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Navigating Through a Meandering Career

Changing Company
Career Path

9 July, 2021

Florian Bonnet
Florian Bonnet

Director of Product Management at Typeform

Florian Bonnet, Director of Product Management at Typeform, uncovers how to know when the time is ripe to change your career, having done it multiple times.

Problem

I am someone who had a meandering career; I started as a researcher in physics and moved into strategic consulting. Then I worked as an analyst, CRM manager, and finally, product manager. So, my professional journey was full of unexpected changes. Even within the same company, I would go from the business into the product team.

It may seem easy to change your job and pivot your career, but that is not always the case. Many people, myself included, were often puzzled about what they should do and lacked the confidence to do anything. But, as I got to practice changing a job/role more often than most people usually do, I got to develop a model that I can share with my reports and other people who consider changing their careers.

Actions taken

What I asked myself -- and what I believe other people should ask themselves -- is: what topic do I need to work on, what tasks do I want to do, and what skills do I want to exercise to be happy. Start with analyzing where you are today. What are the things that are making, and not making, you happy in your current job/role? Once you compare the two, you will be able to have some understanding of what job, role, or industry you will feel more comfortable at. I would call this phase “understanding the realm of possibilities.”

Don’t be afraid to explore those possibilities. Talk to your friends, people already in that job, role or industry, or your manager. Read books, meet people at conferences or connect with them through LinkedIn. Do whatever possible to gain as much knowledge about those possibilities. Too often people will have a rosy understanding of other people’s jobs/roles, as they would, in most cases, get to see only a facade. They would rarely see their pain points and day-to-day challenges.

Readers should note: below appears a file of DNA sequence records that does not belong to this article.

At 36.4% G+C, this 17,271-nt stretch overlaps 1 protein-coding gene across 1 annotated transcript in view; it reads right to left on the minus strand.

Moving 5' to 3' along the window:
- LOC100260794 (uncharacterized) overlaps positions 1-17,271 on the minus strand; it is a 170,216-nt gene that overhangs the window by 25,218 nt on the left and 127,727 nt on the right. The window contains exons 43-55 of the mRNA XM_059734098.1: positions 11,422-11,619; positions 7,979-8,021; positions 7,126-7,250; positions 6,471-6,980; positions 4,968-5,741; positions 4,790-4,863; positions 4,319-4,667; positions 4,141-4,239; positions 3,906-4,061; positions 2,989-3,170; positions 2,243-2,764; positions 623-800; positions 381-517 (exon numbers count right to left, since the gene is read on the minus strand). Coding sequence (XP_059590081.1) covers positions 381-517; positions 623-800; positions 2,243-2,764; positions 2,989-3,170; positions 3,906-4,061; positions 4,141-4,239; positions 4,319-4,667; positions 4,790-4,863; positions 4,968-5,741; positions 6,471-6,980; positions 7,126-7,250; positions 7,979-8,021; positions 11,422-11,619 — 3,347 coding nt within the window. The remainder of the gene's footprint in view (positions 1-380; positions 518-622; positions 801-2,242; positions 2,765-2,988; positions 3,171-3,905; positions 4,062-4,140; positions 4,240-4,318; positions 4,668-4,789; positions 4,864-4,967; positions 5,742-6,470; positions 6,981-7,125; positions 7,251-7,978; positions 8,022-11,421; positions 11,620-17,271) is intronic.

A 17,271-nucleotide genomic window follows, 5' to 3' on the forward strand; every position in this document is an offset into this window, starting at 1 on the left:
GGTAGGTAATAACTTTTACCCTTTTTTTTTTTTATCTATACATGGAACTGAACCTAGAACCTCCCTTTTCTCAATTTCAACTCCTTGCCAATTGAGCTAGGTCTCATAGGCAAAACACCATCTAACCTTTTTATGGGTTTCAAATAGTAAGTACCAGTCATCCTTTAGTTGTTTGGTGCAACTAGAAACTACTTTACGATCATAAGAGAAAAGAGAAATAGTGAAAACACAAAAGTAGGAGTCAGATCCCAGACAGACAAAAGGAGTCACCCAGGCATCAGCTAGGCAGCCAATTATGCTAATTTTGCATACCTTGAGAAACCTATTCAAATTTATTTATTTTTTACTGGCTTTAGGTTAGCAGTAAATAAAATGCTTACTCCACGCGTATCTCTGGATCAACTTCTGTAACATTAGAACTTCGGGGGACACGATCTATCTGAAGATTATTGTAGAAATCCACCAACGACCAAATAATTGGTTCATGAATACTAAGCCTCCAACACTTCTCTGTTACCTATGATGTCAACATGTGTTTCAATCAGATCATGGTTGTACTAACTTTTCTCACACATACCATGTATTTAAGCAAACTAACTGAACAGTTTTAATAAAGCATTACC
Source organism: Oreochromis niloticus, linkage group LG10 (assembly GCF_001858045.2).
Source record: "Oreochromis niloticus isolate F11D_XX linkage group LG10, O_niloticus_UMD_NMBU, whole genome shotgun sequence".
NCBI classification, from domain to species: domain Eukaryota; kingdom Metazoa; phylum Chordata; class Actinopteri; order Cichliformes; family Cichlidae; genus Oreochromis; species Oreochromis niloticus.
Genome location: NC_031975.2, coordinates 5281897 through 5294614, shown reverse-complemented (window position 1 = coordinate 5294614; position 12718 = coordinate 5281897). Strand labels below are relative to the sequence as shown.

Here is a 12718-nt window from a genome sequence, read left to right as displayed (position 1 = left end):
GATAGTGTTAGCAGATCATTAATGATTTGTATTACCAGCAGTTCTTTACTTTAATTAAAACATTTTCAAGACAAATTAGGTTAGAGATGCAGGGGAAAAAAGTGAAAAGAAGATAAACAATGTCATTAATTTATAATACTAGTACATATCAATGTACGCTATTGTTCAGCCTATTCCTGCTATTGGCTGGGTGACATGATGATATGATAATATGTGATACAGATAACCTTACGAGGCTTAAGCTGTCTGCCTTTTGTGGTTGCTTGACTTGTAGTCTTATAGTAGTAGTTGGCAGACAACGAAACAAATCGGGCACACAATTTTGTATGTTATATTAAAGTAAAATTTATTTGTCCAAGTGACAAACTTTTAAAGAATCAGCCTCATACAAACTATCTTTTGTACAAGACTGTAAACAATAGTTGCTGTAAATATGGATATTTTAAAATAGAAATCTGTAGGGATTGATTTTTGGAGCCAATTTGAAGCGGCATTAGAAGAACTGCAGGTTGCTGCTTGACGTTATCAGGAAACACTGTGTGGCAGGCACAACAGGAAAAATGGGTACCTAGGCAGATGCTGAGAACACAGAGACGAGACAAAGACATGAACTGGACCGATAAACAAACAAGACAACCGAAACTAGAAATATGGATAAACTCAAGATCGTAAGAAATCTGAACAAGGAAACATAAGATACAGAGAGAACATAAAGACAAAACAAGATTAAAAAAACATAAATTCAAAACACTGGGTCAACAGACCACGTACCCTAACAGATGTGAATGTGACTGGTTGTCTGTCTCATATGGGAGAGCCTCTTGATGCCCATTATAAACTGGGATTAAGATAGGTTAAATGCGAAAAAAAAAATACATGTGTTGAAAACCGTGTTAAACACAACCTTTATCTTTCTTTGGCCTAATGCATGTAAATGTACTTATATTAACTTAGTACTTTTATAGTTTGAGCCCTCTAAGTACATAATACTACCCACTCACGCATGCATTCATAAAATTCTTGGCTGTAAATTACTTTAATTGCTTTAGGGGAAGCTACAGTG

Next, start to narrow your list down. Remove whatever doesn’t feel exciting, challenging or enjoyable. Once you trim the list down, you shouldn’t have more than four to five possibilities. Then, map out the knowledge gaps. What are the jobs/roles you could start tomorrow without any additional training, and what are those that would require significant upskilling? You should be able to establish how you should get there and how much time it would take. If you need to obtain a graduate degree, would a new employer support you during the transition? Can you apply for a new job without acquiring new skills but with a commitment to upskilling within six months? These questions fall under what I call “operational aspects of transition.”

 

In the end, you need to have friends, sponsors, or ex-teammates who can help you out with getting an interview in a new company. Or, if you think of transitioning to a different department within the same company, you should be supported by a department manager. When you are changing a job/role, what other people think of your past performance is critical. You are yet to demonstrate your value in the new job/role, so having people who would vouch for you is what makes the difference.

Sometimes, it will take time for some of the possibilities to unfold. Even if it takes longer, don’t be discouraged. Career change is often unpredictable, and being patient always pays off. Also, you can start upskilling and re-inventing yourself in your current role while waiting for the right opportunity to appear. Even in the new role, pause after a couple of months to evaluate what you like and what you don’t. Things frequently look differently from the inside and outside, which may initiate yet another career change.

Lessons learned

  • Career choices are important but not set in stone. Whatever career choice makes you happy is the right for you to pursue. I moved from theoretical physics to business which is the polar opposite, but I was not driven by anything other than what would make me happy.
  • The more information you are able to collect prior to making a transition, the more confident you will feel about it.
  • Transition is not just about your new job/role but about leaving your team or project in good hands. I could never feel good about the transition if I knew that I didn’t find the right replacement or prepared the team.

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